Swifties are panicked on Twitter. They may not have a reason to be.
Taylor Swift’s folklore album came out at midnight tonight. And unlike Lover, the album contains several breakup songs, including the song’s first track “The 1” and its fourth track “Exile,” which William Bowery, who fans theorized may actually be Swift’s boyfriend Joe Alwyn’s pseudonym, helped write. Many Swifties on Twitter immediately worried that the tracks may be Swift’s subtle way of revealing she and Alwyn privately broke up.
The two have kept their relationship—its ups and downs—largely out of the spotlight. Swift wrote a large number of love songs seemingly about Alwyn on her last two albums Reputation and Lover.
But Swift posted an important footnote on her Instagram just as the album was released, revealing to fans that the music on folklore is a blend of her real life and characters and stories she made up. The breakup songs aren’t necessarily about her actual relationship. This isn’t the first time either that Swift has written fictional breakup songs: “Death by a Thousand Cuts” on her last album Lover was based off the movie Someone Great, she revealed.
She wrote in her note about folklore tonight:
It started with imagery. Visuals that popped into my mind and piqued my curiosity.
Stars drawn around scars. A cardigan that still bears the scent of loss twenty years later. Battleships sinking into the ocean, down, down, down. The tree swing in the woods of my childhood. Hushed tones of “let’s run away” and never doing it. The sun drenched month of August, sipped away like a bottle of wine. A mirrored disco ball hovering above a dance floor. A whiskey bottle beckoning. Hands held through plastic. A single thread that, for better or worse, ties you to your fate.
Pretty soon these images in my head grew faces or names and became characters. I found myself not only writing my own stories, but also writing about or from the perspective of people I’ve never met, people I’ve known, or those I wish I hadn’t. An exiled man walking the bluffs of a land that isn’t his own, wondering how it all went so terribly, terribly wrong. An seventeen-year-old standing on a porch, learning how to apologize. Lovestruck kids wandering up and down the evergreen High Line. My grandfather, Dean, landing at Guadalcanal in 1942. A misfit widow getting gleeful revenge on the town that cast her out.
A tale that becomes folklore is one that is passed down and whispered around. Sometimes even sung about. The lines between fantasy and reality blur and the boundaries between truth and fiction become almost indiscernible. Speculation, over time, becomes fact. Myths, ghost stories, and fables. Fairytales and parables. Gossip and legend. Someone’s secrets written in the sky for all to behold.
In isolation my imagination has run wild and this album is the result, a collection of songs and stories that flowed like a stream of consciousness. Picking up a pen was my way of escaping into fantasy, history, and memory. I’ve told these stories to the best of my ability with all the love, wonder, and whimsy they deserve.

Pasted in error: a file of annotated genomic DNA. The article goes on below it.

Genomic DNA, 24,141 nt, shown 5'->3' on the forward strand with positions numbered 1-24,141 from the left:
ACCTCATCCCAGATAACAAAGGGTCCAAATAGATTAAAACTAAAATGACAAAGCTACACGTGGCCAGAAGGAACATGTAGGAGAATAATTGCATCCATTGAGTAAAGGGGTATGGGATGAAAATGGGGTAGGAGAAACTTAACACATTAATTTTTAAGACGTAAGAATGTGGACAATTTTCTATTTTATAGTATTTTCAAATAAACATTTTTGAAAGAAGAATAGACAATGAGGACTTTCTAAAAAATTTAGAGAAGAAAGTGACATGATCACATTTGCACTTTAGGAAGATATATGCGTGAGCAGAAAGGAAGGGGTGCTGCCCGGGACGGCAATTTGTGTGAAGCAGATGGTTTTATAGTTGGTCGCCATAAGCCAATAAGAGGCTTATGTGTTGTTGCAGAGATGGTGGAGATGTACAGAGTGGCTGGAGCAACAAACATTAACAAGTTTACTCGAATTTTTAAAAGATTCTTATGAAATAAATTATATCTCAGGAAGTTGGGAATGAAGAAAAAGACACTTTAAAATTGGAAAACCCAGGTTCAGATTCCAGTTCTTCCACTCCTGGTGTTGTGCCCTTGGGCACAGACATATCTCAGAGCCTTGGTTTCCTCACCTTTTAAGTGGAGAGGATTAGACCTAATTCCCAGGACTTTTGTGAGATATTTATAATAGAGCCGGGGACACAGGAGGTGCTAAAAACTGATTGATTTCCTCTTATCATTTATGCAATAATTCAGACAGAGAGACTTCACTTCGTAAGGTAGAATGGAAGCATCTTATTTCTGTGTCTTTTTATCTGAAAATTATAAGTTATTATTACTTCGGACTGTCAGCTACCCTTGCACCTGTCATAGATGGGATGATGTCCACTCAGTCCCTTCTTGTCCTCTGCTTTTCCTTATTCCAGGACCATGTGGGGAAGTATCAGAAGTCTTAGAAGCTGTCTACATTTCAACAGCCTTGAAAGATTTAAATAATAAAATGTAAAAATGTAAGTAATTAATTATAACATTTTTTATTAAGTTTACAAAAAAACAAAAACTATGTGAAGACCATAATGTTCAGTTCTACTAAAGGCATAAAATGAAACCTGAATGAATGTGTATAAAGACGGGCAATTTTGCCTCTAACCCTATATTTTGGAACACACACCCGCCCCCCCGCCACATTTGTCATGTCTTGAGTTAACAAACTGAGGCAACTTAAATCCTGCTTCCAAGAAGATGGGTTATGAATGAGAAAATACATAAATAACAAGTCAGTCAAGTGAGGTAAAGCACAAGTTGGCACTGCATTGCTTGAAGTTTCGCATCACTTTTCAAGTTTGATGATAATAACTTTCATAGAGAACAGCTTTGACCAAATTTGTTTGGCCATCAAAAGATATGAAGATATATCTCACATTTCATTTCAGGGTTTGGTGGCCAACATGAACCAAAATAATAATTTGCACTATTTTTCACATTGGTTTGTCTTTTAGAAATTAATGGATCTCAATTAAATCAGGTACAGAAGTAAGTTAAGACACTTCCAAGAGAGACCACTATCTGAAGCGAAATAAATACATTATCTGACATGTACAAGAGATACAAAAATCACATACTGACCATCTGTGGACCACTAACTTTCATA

Now it’s up to you to pass them down.
Still, Swift didn’t explicitly spell out which songs are fact and fiction (or a blend of the two), leaving interpretation up to fans for now.
Standout breakup lyrics that prompted Alwyn fears from fans include lines from “the 1” like “if you wanted me, you really should’ve showed / And if you never bleed, you’re never gonna grow” and its chorus “But we were something, don’t you think so? / Roaring twenties, tossing pennies in the pool / And if my wishes came true / It would’ve been you / In my defense, I have none / For never leaving well enough alone / But it would’ve been fun / If you would’ve been the one / (Ooh)”
The lyrics of “exile” also cut deep, including the line “I think I’ve seen this film before / And I didn’t like the ending / I’m not your problem anymore / So who am I offending now? / You were my crown, now I’m in exile, seein’ you out / I think I’ve seen this film before / So I’m leaving out the side door” and the song’s bridge, “So step right out, there is no amount / Of crying I can do for you / All this time / We always walked a very thin line / You didn’t even hear me out (You didn’t even hear me out) / You never gave a warning sign (I gave so many signs) / All this time / I never learned to read your mind (Never learned to read my mind) / I couldn’t turn things around (You never turned things around) / ‘Cause you never gave a warning sign (I gave so many signs) / So many signs, so many signs / You didn’t even see the signs.”
For what it’s worth, Alwyn posted photos of himself with her cats in April 30, confirming to the internet that they’ve been quarantining together during the COVID-19 pandemic. His rumored involvement with the album (writing two songs potentially under William Bowery) suggest privately, they’re just fine and as protective of their romance as ever. (In fact, other songs on the album like “invisible string” suggest they’re as close and in love as ever with its chorus, “isn’t it just so pretty to think / All along there was some / Invisible string / Tying you to me?”)
As Swift told The Guardian in August 2019 with a laugh when asked why she won’t talk about their relationship in interviews, “I’ve learned that if I do, people think it’s up for discussion, and our relationship isn’t up for discussion. If you and I were having a glass of wine right now, we’d be talking about it—but it’s just that it goes out into the world. That’s where the boundary is, and that’s where my life has become manageable. I really want to keep it feeling manageable.”
Source: ELLE US